To bake: place them on a well oiled baking sheet or use parchment paper. Brush them with a bit of oil if desired. Leave space around each one so they brown evenly and bake at 375 degrees F for 30-40 minutes until golden brown. You can turn them halfway through if desired.
That’s it for this week. Have a great weekend – TaMara
Last week I found a nice, small pork roast on sale and decided it would be perfect to make a slow-cooker pulled pork. That reminded me that it would be a good idea to revisit JeffreyW’s smoking adventures with his backyard smoker. I’ve pulled a few recipes, but if you search for “smoker” on the blog, you’ll find a whole lot more of his mouth-watering pictures and recipes.
Let’s start with my slow-cooker Easy Pulled Pork, I posted two ways to make it here.
Next up, JeffreyW makes an assortment of goodies in his smoker:
Here is his recommendation for a smoker and some tasty Ribs.
Homemade Pastrami (click here) – serious mouth-watering photos.
Smoked Chicken (photos and recipe here).
My youngest brother also jumped on the Smoker band wagon and sent me photos of a great meal that included Smoked Macaroni and Cheese (link here). He didn’t include a recipe, but I think it’s safe to say, make your favorite Mac ‘n Cheese, place in an aluminum pan, cover and smoke it for about 45 minutes to an hour at 165-180 degrees.
Smoker people seem very passionate, so if you’ve got the bug, hit the comments and share your experiences and expertise. What delicious things do you have planned this weekend? Anyone getting the grill out yet?
Tonight’s featured recipe from JeffreyW:
I thawed a beef brisket and was thinking corned beef but changed my mind. I have a fresh made pastrami on hand so I decided on a straight smoked brisket. The procedure is much the same as with making a pastrami except you are starting with a fresh beef beef brisket rather than a corned one. I suppose you could use the same dry rub for both but I wasn’t sure how the juniper berries in the pastrami rub would taste so I went with a more traditional rub. I was tossing various ingredients in and didn’t keep track of the amounts of each so I can’t do more than list them from memory: Black pepper, kosher salt, onion powder, granulated garlic, smoked paprika, ancho powder, regular chili powder, fresh ground cumin, some powder out of a bottle of Goya “Adobe Seasoning” (it’s yellow – go figure), creole/Cajun seasoning, oregano, and probably a few more.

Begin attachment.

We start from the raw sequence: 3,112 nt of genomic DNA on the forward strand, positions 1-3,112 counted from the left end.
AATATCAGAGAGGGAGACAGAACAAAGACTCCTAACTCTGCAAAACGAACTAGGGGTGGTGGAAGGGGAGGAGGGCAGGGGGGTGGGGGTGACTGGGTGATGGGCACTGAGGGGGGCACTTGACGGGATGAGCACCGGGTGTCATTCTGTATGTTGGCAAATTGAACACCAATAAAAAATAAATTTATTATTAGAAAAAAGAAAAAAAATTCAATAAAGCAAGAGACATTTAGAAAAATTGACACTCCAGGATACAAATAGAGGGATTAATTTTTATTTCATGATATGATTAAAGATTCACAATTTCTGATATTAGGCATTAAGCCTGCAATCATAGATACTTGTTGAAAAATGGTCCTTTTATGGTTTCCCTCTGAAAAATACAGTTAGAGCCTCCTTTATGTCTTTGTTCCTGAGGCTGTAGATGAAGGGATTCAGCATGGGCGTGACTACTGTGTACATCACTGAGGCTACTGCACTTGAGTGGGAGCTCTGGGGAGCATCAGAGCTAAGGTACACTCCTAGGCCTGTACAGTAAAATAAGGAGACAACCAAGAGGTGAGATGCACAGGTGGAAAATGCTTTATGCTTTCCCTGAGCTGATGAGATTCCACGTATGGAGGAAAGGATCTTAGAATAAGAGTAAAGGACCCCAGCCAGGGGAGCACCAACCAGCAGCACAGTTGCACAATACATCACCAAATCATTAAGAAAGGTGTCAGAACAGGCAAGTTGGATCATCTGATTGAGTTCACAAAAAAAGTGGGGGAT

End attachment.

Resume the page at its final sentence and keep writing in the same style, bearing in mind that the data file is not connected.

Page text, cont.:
I placed it on the top rack of my electric smoker, threaded the temp probe through the vent and into the thickest part, placed a drippings pan with an inch of apple cider under the meat, added the soaked hickory to the smoke chamber, closed the door and fired it up. It’s been cold and snowy so I knew it would take a good while to get to the “done” temperature but I wasn’t thinking 23 hours. That’s how long it spent in there before I pulled it. The probe was registering 176 degrees.
I pulled the first drippings pan out because I think it was keeping the inside temperature in the smoker too low and replaced it with a dry pan after about 12 hours. The quart of cider plus the drippings was reduced to what you see above. If I could make it by the gallon I’m pretty sure I would be a millionaire in short order. Awesome stuff.
That’s it for this week. No Bixby update, but he turns 10 months old this weekend, so I’ll put something together soon. Have a great weekend. – TaMara
This recipe is so simple and so very good. It’s great to make and then have ingredients for sandwiches all weekend. Eat cold or reheat, both are good.
Slow-Cooker Pulled Pork
- 2-3 lb boneless pork roast
- salt and pepper
- cayenne or red chili pepper flakes (opt)
- red wine vinegar
- favorite barbecue sauce (JeffreyW and I are both fond of Sweet Baby Rays – I like the spicy)
- favorite rolls (I like multi-grain hoagie rolls)
Remove the string ties from the pork roast. Spread the roast out, season all sections with salt, pepper and if you like, cayenne or chili pepper flakes. Roll back up and place in the slow-cooker (don’t tie it up again). Add red wine vinegar (about 2 tbsp or more as desired). Cover and cook according to slow-cooker directions – usually 8-10 hours on low. Keep that lid closed.
Once its cooked, remove the roast and pour off all but about 2 tbsp of the liquid and fat. Shred the roast and return it to the slow-cooker, add barbecue sauce, start with 1/4 cup and add more as desired. I eventually used about 1/2 cup and a little bit more each time I reheated.
Don’t want barbecued pork, how about Carnitas? Just change out the spices:
- salt and pepper
- 2 teaspoons dried oregano
- 1 teaspoon ground cumin
- 1 tablespoon olive oil
- 1 onion, coarsely chopped
- 4 cloves garlic, chopped
- 1 jalapeno, chopped
- 1 orange, cut in half
Mix together spices and oil and rub over the roast liberally. Add the roast, garlic and jalapeno to the slow-cooker. Squeeze the orange over the meat before adding it as well. Cover and cook as above. No need to drain, just shred the pork and serve on tortillas.
Serendipity was afoot last week. I had read a recipe for Nutella flourless brownies and promptly went to the store to buy a jar and make them. Turns out, on that same day, the creator of Nutella died at 89.
The brownies are pretty good and one of those recipes that taste much better the next day. The process is very similar to my Chocolate Flourless Cake, recipe here.
I prefer the chocolate cake, but the Nutella brownies were a good second. If I make them again, I will add toasted hazelnut pieces (they should be chopped fine so they don’t all sink to the bottom of the batter).
Both recipes are super easy and a make for a very moist chocolate treat. And gluten-free as an added bonus.
- 4 large Eggs
- 1-1/2 cups Nutella
- Powdered Sugar for dusting
8×8 baking dish or springform pan, oiled and lined on the bottom with parchment cut to fit
Preheat oven to 350 degrees
Beat eggs on high for 5 to 7 minutes until they have tripled in size. Beat in Nutella on low until fully incorporated*. Pour into the baking dish. Tap the dish on the counter firmly to remove any bubbles and then bake for 30-35 minutes, until a wooden skewer inserted into the middle comes out with a just few crumbs, no batter. Mine actually took about 40 minutes, but I forgot to preheat.
Cool completely before dusting with powdered sugar, cutting and serving. I found it tasted best the next day. Also it freezes very well.
*some recipes call for you to microwave the nutella, but since the jar specifically says, DO NOT MICROWAVE, I just used a spatula to scoop out most of a 13 oz jar.